• the dihadron asymmetry has been measured as function of and, using a new general expression, compared with the and asymmetries. The integrated values of the three asymmetries have also been compared.

2 The COMPASS experiment and data selection

COMPASS is a fixed-target experiment at the CERN SPS taking data since 2002 [24]. The present results have been extracted from the data collected in 2010 with a 160 GeV/c beam and a transversely polarized proton (NH) target, already used to measure the transverse spin asymmetries [14, 25, 15]. They refer to the 2h sample, i.e. SIDIS events in which at least one positive and one negative hadron have been detected.

The selection of the DIS events and of the hadrons is described in detail in Ref. [15]. Standard cuts are applied on the photon virtuality ( GeV/c), on the fractional energy transfer to the virtual photon (), and on the invariant mass of the final hadronic state ( GeV/c). Specific to this analysis is the requirement that each hadron must have a fraction of the virtual photon energy , where the subscript 1 refers to the positive hadron and subscript 2 to the negative hadron. A minimum value of 0.1 GeV/c for the hadron transverse momenta ensures good resolution in the azimuthal angles. As shown in Fig. 1 the virtual photon direction is the z axis of the coordinate system while the x axis is directed along the lepton transverse momentum. The direction of the y axis is chosen to have a right-handed coordinate system. Transverse components of vectors are defined with respect to z axis.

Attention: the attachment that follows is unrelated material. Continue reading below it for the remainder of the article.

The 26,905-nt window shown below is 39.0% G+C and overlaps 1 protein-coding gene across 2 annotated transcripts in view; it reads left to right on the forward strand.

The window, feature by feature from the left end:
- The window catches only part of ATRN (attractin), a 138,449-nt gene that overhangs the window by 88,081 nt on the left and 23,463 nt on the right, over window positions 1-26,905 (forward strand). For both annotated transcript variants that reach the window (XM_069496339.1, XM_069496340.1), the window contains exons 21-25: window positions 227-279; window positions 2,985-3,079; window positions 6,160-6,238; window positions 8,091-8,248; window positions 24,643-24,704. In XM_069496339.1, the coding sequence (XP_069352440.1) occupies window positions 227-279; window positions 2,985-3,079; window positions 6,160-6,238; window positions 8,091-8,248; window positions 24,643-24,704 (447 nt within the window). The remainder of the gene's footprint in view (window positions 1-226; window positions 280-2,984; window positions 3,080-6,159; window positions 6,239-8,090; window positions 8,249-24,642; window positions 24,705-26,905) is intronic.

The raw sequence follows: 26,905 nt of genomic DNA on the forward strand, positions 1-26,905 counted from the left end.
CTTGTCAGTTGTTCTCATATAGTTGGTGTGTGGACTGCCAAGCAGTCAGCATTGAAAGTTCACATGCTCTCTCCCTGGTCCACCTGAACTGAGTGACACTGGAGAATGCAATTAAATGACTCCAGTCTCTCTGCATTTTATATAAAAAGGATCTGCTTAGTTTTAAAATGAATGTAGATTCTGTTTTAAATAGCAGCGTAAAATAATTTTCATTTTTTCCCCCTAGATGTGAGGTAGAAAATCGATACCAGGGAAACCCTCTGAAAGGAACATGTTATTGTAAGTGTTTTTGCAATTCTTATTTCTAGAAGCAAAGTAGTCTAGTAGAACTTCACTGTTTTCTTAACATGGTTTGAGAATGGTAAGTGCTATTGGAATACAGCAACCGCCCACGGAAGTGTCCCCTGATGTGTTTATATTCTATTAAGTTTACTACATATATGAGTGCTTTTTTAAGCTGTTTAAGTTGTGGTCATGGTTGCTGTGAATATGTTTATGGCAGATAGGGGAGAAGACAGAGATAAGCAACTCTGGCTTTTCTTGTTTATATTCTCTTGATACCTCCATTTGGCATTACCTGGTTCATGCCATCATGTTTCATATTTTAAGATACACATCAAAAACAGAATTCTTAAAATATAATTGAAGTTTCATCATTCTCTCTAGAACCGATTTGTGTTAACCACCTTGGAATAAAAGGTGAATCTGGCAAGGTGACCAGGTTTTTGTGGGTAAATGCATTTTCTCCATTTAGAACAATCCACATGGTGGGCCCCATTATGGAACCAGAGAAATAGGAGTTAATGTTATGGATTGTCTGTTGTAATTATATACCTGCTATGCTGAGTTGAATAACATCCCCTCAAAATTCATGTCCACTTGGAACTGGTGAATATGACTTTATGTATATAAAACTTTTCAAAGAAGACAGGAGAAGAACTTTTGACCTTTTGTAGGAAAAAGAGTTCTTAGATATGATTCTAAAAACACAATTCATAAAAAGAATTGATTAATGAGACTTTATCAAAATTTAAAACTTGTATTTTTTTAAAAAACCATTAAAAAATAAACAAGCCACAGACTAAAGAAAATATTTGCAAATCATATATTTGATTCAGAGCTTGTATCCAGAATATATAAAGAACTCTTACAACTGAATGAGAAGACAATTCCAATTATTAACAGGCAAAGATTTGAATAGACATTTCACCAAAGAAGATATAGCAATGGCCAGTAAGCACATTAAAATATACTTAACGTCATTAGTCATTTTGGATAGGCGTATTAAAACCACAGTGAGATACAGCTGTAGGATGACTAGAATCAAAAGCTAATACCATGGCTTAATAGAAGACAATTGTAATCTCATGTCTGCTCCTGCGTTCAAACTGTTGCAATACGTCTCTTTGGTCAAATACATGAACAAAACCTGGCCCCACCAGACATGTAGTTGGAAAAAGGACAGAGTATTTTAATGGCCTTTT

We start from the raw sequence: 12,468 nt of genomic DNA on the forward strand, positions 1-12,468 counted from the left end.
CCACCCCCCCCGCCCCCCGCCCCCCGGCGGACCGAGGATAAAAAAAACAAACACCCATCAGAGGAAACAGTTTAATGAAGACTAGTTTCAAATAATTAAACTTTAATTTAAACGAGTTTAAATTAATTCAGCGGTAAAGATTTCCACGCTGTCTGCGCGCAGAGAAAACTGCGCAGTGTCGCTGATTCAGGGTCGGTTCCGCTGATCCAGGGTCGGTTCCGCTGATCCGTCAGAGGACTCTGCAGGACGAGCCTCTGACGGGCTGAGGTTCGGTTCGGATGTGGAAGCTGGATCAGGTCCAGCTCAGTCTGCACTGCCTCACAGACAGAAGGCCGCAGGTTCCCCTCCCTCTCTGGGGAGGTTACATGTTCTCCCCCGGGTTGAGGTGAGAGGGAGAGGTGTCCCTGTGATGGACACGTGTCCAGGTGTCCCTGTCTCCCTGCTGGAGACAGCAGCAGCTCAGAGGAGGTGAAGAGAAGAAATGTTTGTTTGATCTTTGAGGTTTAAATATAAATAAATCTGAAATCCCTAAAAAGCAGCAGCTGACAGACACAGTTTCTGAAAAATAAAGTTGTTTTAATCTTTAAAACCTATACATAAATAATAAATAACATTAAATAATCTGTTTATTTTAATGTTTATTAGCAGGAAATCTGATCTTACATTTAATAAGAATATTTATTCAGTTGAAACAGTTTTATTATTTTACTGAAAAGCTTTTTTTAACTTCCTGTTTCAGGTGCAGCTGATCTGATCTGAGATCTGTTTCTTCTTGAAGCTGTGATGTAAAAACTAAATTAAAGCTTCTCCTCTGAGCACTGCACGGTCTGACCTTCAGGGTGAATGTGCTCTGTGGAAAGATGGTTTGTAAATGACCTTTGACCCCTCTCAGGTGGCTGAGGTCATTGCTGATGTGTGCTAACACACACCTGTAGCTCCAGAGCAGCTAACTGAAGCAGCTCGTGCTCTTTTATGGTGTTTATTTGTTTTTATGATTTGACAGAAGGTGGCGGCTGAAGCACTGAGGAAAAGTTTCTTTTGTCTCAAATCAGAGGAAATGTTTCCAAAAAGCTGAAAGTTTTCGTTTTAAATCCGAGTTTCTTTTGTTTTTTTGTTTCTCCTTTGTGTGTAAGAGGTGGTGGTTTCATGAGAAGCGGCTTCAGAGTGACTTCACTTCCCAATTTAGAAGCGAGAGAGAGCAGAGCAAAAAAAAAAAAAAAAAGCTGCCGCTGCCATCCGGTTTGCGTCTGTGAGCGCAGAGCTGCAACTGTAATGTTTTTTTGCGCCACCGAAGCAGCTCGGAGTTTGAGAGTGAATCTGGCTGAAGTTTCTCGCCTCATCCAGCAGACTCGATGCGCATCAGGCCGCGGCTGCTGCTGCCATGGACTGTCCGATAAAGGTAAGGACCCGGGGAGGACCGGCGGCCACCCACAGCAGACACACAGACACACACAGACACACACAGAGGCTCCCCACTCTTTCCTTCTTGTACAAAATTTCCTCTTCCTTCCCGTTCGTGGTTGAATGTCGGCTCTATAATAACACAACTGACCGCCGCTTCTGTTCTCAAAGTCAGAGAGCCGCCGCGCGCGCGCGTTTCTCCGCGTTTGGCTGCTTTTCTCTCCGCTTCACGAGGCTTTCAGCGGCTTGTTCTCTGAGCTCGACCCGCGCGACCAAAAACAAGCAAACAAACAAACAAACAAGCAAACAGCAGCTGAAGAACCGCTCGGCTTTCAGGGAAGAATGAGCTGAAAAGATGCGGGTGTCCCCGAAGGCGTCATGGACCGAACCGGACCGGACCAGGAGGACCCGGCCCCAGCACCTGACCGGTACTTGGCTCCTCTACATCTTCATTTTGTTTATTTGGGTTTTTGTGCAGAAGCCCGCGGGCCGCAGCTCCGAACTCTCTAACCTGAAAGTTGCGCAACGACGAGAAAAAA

Figure 1: Definition of the Collins angle of a hadron h. The vectors , and are the hadron transverse momentum and the spin of the initial and struck quarks respectively.